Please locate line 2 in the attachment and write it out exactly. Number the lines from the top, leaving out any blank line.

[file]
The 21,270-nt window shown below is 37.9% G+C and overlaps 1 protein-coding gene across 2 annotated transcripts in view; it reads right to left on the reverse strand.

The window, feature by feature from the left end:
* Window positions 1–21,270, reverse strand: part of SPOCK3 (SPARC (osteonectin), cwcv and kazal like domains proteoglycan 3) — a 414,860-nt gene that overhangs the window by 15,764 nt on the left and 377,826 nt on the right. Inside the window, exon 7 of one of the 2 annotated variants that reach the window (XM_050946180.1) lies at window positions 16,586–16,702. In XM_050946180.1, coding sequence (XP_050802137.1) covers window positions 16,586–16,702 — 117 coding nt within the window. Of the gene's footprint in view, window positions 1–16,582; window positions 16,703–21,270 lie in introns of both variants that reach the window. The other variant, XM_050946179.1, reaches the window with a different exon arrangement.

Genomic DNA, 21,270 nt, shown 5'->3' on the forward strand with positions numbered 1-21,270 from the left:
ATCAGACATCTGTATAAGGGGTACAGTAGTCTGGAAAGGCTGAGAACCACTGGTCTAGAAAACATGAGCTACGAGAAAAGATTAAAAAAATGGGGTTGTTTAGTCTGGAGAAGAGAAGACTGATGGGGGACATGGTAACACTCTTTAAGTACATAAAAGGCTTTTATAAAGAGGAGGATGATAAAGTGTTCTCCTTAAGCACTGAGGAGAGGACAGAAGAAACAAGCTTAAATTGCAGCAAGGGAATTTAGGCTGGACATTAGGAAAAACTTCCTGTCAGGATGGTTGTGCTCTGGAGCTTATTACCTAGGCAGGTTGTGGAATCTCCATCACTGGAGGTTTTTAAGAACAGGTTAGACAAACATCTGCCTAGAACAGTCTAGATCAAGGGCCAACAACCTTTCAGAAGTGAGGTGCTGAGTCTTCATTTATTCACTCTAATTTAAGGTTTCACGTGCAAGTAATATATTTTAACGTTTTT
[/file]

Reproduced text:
The window, feature by feature from the left end: